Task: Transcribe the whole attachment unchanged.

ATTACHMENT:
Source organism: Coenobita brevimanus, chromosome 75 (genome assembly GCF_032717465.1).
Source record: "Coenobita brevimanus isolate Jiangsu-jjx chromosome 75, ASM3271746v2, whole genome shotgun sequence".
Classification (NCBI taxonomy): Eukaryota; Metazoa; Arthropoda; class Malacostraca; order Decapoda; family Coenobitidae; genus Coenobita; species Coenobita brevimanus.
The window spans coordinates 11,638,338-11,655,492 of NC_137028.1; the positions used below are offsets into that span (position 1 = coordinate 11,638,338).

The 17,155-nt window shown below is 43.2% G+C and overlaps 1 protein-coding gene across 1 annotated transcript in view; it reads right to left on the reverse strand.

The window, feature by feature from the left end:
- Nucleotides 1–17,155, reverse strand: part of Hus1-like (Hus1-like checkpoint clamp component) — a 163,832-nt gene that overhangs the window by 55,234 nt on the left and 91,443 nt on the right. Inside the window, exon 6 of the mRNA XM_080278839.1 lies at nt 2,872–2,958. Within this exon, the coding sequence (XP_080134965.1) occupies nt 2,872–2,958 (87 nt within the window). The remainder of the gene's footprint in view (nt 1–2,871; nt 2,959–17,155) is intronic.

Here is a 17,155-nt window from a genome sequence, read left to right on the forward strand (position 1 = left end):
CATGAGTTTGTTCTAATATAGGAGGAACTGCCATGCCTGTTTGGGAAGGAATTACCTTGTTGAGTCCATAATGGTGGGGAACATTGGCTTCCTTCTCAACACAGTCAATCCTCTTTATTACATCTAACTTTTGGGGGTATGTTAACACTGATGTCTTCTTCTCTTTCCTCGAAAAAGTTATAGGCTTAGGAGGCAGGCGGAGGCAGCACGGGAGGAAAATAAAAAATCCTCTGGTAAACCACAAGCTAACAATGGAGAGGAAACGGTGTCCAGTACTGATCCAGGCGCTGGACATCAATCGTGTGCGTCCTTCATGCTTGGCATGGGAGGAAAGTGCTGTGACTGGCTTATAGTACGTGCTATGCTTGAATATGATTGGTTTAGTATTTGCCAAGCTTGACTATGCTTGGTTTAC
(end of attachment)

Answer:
Source organism: Coenobita brevimanus, chromosome 75 (genome assembly GCF_032717465.1).
Source record: "Coenobita brevimanus isolate Jiangsu-jjx chromosome 75, ASM3271746v2, whole genome shotgun sequence".
Classification (NCBI taxonomy): Eukaryota; Metazoa; Arthropoda; class Malacostraca; order Decapoda; family Coenobitidae; genus Coenobita; species Coenobita brevimanus.
The window spans coordinates 11,638,338-11,655,492 of NC_137028.1; the positions used below are offsets into that span (position 1 = coordinate 11,638,338).

The 17,155-nt window shown below is 43.2% G+C and overlaps 1 protein-coding gene across 1 annotated transcript in view; it reads right to left on the reverse strand.

The window, feature by feature from the left end:
- Nucleotides 1–17,155, reverse strand: part of Hus1-like (Hus1-like checkpoint clamp component) — a 163,832-nt gene that overhangs the window by 55,234 nt on the left and 91,443 nt on the right. Inside the window, exon 6 of the mRNA XM_080278839.1 lies at nt 2,872–2,958. Within this exon, the coding sequence (XP_080134965.1) occupies nt 2,872–2,958 (87 nt within the window). The remainder of the gene's footprint in view (nt 1–2,871; nt 2,959–17,155) is intronic.

Here is a 17,155-nt window from a genome sequence, read left to right on the forward strand (position 1 = left end):
CATGAGTTTGTTCTAATATAGGAGGAACTGCCATGCCTGTTTGGGAAGGAATTACCTTGTTGAGTCCATAATGGTGGGGAACATTGGCTTCCTTCTCAACACAGTCAATCCTCTTTATTACATCTAACTTTTGGGGGTATGTTAACACTGATGTCTTCTTCTCTTTCCTCGAAAAAGTTATAGGCTTAGGAGGCAGGCGGAGGCAGCACGGGAGGAAAATAAAAAATCCTCTGGTAAACCACAAGCTAACAATGGAGAGGAAACGGTGTCCAGTACTGATCCAGGCGCTGGACATCAATCGTGTGCGTCCTTCATGCTTGGCATGGGAGGAAAGTGCTGTGACTGGCTTATAGTACGTGCTATGCTTGAATATGATTGGTTTAGTATTTGCCAAGCTTGACTATGCTTGGTTTAC